There are only two options that I can see that have a hope of working. The first is 100% drug testing of all athletes in a particular league or sport coupled with crippling sanctions for failure to comply or test clean. Don't even begin to suggest that cost or complexity would make this option unworkable. As long as the players and owners enjoy incomes and lifestyles that are in the top .0001% of all humanity on Earth that argument is only valid if you are a complete idiot or in collusion with those who earn their livelihoods off the breaking and broken bodies of abused athletes.

The unfortunate reality is that this scenario will always result in more scandal, ongoing investigations, controversy and escalating efforts to find ways to beat the tests, devise new drugs and keep cheating. The downside will always be out weighed by the upside as far as the athletes, coaches, owners and league bosses are concerned. A few busted cheaters, a few destroyed careers, a few wrecked legacies, a few records tainted will always be "acceptable losses" when compared with the rewards of winning - even if you cheat to do it.

The alternative is to open it up and manage the use of performance enhancing substances in the open. Again 100% testing will have to be used but the reasons will be different. Essentially, the teams as corporations and the owners must become responsible for the ongoing and long term health of their employees. Rather than benefit from the achievements of cheaters who risk their lives for money, fame and glory while having no obligations towards them for the consequences of the risks they have taken, the teams, owners and leagues would become legally responsible for the use of these substances and their effects on the players.

This would create a strong motivation for the teams to closely monitor their athletes use and health. The whole sport would have a vested interest in making sure that use was as safe as it can be made. We as fans would know exactly what was going on and players could choose whether or not to use substances based on their career objectives and personal moral codes instead of under the pressure of having to deal with these choices illicitly. Fans could actually decide if they preferred to idolize athletes who use performance enhancers vs. ones who don't. Corporations could choose athletic spokespersons based on their read of which type of athlete would best represent their brand to their clientele. We could do away with the witch hunts, shattering revelations, debates about asterisks in the record books and the host of other uncertainties this issue is creating.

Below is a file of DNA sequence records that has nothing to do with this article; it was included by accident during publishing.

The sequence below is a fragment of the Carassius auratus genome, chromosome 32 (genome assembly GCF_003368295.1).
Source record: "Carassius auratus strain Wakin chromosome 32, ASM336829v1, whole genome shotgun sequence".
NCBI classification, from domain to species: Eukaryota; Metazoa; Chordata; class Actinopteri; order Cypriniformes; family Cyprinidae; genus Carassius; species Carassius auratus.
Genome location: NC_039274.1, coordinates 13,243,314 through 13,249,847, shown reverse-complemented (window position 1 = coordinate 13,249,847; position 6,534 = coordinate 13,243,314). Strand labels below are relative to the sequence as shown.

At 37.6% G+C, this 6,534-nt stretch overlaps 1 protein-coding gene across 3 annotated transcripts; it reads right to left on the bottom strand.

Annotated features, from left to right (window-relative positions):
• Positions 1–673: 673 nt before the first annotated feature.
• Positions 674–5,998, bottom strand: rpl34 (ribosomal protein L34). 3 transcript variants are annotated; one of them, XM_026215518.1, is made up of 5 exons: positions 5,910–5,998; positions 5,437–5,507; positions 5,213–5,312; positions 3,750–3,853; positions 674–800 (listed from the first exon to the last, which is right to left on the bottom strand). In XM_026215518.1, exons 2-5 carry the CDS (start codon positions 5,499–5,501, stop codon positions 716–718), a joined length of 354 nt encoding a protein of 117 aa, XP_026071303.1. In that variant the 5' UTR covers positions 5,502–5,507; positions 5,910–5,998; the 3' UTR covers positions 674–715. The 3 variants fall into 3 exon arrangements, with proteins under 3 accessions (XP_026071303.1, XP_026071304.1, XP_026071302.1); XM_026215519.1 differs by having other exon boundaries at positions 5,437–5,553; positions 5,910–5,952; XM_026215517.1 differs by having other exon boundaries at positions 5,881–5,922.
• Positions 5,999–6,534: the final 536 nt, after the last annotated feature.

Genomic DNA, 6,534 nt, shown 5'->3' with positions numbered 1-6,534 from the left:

Most importantly, tragic outcomes like the horrible end faced by Lyle Alzado for example could be largely avoided or at least the team, owners and leagues would be obliged and able to provide support and compensation to afflicted athletes and their families. Also, the risk to young, non-professional athletes would be greatly diminished as the whole issue would be dealt with in the open instead of the dark corners of the clubhouse and dressing room. We do not know even now how many young men and women have been damaged by succumbing to the pressure to use these substances and incur the consequences of their use before ever (if ever) entering the ranks of professional sports.

In the meantime as we debate the morals of the athletes who are suspected of using banned substances we ignore the obviously reprehensible morals of owners, coaches, league officials and corporations who have all turned a blind eye to the obvious use of these substances by their employees because they have enjoyed the obscenely huge profits these men and women have generated for them by sacrificing their bodies and long term health.

It's time that the people who get rich through professional sport, including the athletes, stand up, take responsibility and face this problem head on. Continued banning, testing and sanctioning will only continue the cat and mouse game and subject whatever sport is in view to ongoing suspicion, ridicule and fan disenfranchisement.

I believe if the choice to use or not use was able to me made in the open we would see that the very best athletes and best organizations would have little or no abuse. As it is there is now no one who can be trusted, no one who's hands are clean, no one who's motives are pure and no one who holds the high moral ground. This is because the default position we have all adopted is "it's OK as long as you don't get caught". The system rewards those who cheat well and it destroys those who cheat poorly. In that we probably shouldn't be surprised, it's just another game with it's own rules and it's own winners and losers. But for my money it's a lousy game.

For my part I want to love baseball and other sports again, but for that to happen they are all going to have to start being honest with themselves and with me as a fan.

When that starts to happen I'll be back in the bleachers.